3 Ways to Honor the Legacy of Dr. Martin Luther King, Jr.

The Martin Luther King, Jr. Memorial in Washington, D.C.

January 6, 2023

  • Racial Equity
  • Service
  • Diversity, Equity and Inclusion

Editor's Note: This article was originally published on January 14, 2022, and has been updated to reflect offerings for Martin Luther King, Jr. Day in 2023.


Jaynemarie Angbah, Director of Race, Equity, Diversity and Inclusion (REDI) at Schusterman Family Philanthropies, shares three ways to honor the legacy of Martin Luther King Jr. by helping to bring out his vision of the "Beloved Community."

As we honor the legacy of Dr. Martin Luther King, Jr., a leader who transformed our country with his extraordinary vision and leadership, we are reminded of the deep connections between his vision and our work. Dr. King’s vision of the “Beloved Community” where all people are valued, respected and treated with dignity is the future we are working to build every day.

Each year, The King Center in Atlanta leads the nationwide observance of the holiday commemorating Dr. King’s birthday. The theme and call to action for the 2023 Observance is “It Starts with Me: Cultivating A Beloved Community Mindset to Transform Unjust Systems.” Dr. King’s notion of the Beloved Community is rooted in a steadfast commitment to the principles of nonviolence. His principles are informed by a call to love our neighbors as ourselves and to replace all forms of discrimination with an inclusive spirit grounded in peace, cooperation and goodwill.

Dr. King once said, “Our goal is to create a beloved community, and this will require a qualitative change in our souls as well as a quantitative change in our lives.”

We have the power to build the Beloved Community by each committing to do the work to change our communities and ourselves. Here are three ways you can answer the call.   

A Black Lives Matter protest in Los Angeles in June 2020 following the murder of George Floyd
A Black Lives Matter protest in Los Angeles in June 2020 following the murder of George Floyd.

Building an equitable world requires ongoing learning about our country’s legacy of systemic racism and the impact it continues to have today. The Equity Lab, a grantee in our Education portfolio, helps organizations—including Schusterman—engage in learning journeys that serve as the foundation for forging meaningful and sustainable change.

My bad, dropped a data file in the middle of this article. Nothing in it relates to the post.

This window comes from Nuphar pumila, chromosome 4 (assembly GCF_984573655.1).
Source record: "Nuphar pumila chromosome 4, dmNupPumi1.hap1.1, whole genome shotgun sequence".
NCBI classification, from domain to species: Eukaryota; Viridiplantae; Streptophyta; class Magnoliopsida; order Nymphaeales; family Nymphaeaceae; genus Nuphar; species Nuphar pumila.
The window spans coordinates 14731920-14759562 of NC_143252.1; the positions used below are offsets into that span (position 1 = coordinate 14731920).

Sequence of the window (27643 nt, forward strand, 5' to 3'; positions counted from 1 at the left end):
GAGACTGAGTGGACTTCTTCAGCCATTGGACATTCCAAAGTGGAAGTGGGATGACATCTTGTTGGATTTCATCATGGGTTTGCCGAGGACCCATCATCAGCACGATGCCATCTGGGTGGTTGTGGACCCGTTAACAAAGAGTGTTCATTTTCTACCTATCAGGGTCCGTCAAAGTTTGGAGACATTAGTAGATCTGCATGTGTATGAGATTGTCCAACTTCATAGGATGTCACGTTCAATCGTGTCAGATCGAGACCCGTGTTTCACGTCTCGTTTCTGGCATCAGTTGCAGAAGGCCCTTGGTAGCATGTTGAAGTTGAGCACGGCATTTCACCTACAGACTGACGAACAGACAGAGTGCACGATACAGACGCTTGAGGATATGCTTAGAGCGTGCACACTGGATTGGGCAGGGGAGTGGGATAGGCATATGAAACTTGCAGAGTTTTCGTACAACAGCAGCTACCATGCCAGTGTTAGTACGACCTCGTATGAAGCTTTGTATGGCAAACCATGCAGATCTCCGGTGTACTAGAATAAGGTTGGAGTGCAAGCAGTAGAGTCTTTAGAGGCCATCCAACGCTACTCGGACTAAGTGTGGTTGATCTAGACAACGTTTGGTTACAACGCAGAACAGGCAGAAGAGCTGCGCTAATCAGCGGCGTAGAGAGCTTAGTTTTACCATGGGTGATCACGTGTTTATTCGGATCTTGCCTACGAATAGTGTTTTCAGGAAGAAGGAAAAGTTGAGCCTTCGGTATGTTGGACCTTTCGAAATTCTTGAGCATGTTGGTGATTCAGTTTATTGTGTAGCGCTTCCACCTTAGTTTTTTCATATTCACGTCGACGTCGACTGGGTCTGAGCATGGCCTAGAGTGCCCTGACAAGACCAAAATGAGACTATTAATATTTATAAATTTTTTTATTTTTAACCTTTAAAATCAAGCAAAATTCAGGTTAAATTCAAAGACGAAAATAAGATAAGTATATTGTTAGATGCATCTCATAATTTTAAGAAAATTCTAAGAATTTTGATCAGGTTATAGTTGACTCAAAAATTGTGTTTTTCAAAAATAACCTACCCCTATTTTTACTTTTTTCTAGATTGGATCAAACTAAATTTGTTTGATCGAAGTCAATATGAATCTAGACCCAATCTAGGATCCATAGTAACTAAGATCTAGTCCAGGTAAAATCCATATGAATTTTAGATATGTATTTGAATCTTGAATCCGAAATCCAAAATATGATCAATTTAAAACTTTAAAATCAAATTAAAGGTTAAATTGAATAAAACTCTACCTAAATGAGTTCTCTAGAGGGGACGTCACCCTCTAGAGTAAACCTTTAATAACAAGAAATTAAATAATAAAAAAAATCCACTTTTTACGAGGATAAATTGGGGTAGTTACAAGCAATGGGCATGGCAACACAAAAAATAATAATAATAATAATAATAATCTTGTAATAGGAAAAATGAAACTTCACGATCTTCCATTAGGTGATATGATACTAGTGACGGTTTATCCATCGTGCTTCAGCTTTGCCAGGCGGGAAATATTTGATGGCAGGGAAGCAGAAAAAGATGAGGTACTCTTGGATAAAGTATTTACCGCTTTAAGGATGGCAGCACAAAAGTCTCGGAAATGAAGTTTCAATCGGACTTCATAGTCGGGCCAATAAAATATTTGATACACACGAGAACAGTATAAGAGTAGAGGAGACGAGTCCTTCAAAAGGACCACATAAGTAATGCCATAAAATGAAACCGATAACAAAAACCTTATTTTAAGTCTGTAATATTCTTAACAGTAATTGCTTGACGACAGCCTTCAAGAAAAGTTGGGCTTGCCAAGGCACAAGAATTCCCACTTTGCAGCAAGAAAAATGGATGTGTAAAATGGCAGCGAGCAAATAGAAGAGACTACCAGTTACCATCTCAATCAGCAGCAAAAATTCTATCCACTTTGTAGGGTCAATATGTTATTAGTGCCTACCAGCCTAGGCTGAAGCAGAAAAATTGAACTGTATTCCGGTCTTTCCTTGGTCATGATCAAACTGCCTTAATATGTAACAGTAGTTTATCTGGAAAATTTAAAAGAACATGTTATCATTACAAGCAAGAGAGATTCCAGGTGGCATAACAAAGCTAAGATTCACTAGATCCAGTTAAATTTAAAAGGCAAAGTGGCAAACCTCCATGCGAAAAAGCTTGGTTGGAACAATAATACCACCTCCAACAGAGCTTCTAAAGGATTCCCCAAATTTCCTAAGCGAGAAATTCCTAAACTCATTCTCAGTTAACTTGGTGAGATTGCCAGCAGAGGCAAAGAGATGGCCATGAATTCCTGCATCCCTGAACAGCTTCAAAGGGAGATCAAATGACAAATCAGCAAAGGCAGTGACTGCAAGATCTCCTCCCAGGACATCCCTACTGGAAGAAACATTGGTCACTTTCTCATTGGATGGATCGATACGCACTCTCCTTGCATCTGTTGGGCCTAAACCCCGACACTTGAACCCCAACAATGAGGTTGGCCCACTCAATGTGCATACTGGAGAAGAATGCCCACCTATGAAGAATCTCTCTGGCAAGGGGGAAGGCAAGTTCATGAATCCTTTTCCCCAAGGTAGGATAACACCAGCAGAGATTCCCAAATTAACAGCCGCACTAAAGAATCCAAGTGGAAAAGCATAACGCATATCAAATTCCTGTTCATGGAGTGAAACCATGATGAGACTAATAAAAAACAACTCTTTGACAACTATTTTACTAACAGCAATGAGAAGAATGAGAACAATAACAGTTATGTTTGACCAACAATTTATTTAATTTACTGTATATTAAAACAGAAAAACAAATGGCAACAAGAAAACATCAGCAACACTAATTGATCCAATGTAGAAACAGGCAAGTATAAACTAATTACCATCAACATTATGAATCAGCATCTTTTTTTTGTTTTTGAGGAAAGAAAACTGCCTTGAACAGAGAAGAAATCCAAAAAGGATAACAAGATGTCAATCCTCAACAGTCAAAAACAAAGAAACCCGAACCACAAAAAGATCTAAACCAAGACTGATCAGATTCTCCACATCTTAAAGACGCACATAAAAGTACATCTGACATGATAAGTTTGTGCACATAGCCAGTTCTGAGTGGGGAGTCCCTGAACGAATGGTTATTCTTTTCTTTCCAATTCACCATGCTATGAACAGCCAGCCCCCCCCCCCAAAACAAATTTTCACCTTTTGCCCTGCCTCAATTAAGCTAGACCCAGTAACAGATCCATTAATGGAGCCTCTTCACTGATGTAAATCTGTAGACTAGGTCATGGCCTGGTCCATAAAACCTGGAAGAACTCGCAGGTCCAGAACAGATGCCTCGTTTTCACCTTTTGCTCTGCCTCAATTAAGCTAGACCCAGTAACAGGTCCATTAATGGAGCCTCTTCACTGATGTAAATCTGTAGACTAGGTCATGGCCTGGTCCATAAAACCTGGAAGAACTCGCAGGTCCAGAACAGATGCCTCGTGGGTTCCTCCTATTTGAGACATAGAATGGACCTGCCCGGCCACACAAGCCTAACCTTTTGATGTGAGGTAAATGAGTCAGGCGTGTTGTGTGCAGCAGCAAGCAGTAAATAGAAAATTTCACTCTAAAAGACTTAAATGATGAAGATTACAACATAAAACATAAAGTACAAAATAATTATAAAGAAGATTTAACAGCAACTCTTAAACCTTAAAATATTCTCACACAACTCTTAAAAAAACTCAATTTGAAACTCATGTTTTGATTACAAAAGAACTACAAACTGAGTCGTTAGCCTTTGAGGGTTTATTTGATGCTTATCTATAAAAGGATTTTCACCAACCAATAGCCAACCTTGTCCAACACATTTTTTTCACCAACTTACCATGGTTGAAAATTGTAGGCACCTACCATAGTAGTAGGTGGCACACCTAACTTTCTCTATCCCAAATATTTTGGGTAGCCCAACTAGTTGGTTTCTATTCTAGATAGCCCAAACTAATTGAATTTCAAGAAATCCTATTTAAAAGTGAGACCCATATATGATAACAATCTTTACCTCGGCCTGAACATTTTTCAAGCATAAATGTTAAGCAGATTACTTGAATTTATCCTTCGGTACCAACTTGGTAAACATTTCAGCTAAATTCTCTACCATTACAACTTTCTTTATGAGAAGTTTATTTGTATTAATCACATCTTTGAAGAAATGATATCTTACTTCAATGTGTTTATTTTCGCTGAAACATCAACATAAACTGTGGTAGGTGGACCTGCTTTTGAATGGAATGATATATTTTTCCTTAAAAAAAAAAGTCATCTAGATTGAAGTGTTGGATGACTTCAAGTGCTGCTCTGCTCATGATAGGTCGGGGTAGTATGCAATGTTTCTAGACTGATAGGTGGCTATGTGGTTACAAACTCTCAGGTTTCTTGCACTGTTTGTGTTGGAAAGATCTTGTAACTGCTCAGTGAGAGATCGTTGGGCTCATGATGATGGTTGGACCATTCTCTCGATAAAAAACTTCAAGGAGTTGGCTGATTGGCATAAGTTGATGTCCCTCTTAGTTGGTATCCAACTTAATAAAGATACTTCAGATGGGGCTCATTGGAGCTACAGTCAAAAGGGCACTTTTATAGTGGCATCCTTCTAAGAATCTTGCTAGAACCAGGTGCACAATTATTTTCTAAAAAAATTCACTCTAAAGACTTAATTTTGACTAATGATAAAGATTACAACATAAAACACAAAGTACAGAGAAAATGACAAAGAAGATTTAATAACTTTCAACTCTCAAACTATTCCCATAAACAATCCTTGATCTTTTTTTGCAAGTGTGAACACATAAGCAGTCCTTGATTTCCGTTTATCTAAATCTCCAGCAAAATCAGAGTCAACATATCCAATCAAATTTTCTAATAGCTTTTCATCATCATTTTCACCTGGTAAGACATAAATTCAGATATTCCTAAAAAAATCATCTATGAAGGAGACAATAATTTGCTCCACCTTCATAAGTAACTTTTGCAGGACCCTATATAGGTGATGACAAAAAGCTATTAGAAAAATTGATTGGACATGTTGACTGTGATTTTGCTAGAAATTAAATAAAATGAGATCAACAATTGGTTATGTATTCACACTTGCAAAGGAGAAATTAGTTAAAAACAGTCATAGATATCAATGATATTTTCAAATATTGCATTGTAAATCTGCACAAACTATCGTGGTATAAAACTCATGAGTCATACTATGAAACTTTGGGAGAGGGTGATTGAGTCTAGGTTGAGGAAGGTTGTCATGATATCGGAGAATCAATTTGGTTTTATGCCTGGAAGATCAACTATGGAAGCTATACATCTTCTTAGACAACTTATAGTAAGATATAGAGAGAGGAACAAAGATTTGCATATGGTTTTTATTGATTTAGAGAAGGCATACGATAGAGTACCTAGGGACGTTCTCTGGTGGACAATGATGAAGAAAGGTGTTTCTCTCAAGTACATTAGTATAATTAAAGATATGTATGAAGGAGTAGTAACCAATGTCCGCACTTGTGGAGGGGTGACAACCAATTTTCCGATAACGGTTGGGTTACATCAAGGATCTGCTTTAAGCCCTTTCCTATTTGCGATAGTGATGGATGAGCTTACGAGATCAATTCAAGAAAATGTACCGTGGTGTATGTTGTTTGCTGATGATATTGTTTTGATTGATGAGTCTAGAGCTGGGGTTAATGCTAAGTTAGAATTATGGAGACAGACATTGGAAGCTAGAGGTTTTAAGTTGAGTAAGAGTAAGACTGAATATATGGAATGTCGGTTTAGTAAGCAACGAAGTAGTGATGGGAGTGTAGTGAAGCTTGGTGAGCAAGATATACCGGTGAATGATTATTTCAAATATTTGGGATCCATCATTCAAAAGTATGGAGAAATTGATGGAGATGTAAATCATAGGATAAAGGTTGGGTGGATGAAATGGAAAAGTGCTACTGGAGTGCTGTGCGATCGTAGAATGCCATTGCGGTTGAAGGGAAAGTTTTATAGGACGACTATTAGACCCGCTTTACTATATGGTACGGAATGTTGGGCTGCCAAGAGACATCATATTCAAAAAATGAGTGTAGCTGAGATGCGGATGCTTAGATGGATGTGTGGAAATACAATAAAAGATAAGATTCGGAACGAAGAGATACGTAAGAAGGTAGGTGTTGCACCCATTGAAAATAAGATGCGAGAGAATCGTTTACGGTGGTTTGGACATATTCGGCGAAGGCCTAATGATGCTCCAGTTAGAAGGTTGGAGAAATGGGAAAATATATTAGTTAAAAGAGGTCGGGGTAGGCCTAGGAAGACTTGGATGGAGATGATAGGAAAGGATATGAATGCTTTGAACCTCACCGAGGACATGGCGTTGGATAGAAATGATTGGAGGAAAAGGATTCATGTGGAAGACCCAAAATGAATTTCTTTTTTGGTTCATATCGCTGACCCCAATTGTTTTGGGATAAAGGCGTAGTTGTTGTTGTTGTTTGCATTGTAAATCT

As part of our own learning journey, The Equity Lab compiled a robust learning curriculum to help guide our staff through productive, thoughtful discussions. In the spirit of listening and learning, we want to share a selection of these resources with you to help spur conversations about systemic racism and take purposeful action toward racial justice. 

Martin Luther King, Jr. at the 1963 March on Washington
Martin Luther King, Jr. (center), at the 1963 March on Washington

Launched in 2017, the National Day of Racial Healing is a time to contemplate our shared values and create the blueprint together for healing from the effects of racism. In observance of the day, events are hosted across the country to bring healing into homes, communities and institutions.

One way you can participate is by watching Changing the Narrative, a digital documentary series that fosters racial healing through the transformative impact of storytelling.

Three Repair the World volunteers prepare food collaboratively in an industrial kitchen
Volunteers with Repair the World

Dr. Martin Luther King, Jr. Day is often observed as a day on, rather than a day off. Throughout the month of January, organizations across the country will open their doors for people who want to get involved in community service efforts aimed at building Dr. King’s "Beloved Community."

Repair the World, a grantee in our U.S. Jewish portfolio, is among the organizations at the forefront of the national service movement. From packing care kits for asylum seekers to beautifying community farms and gardens, Repair the World's volunteer database includes an array of virtual and in-person opportunities to volunteer on Dr. Martin Luther King, Jr. Day and beyond.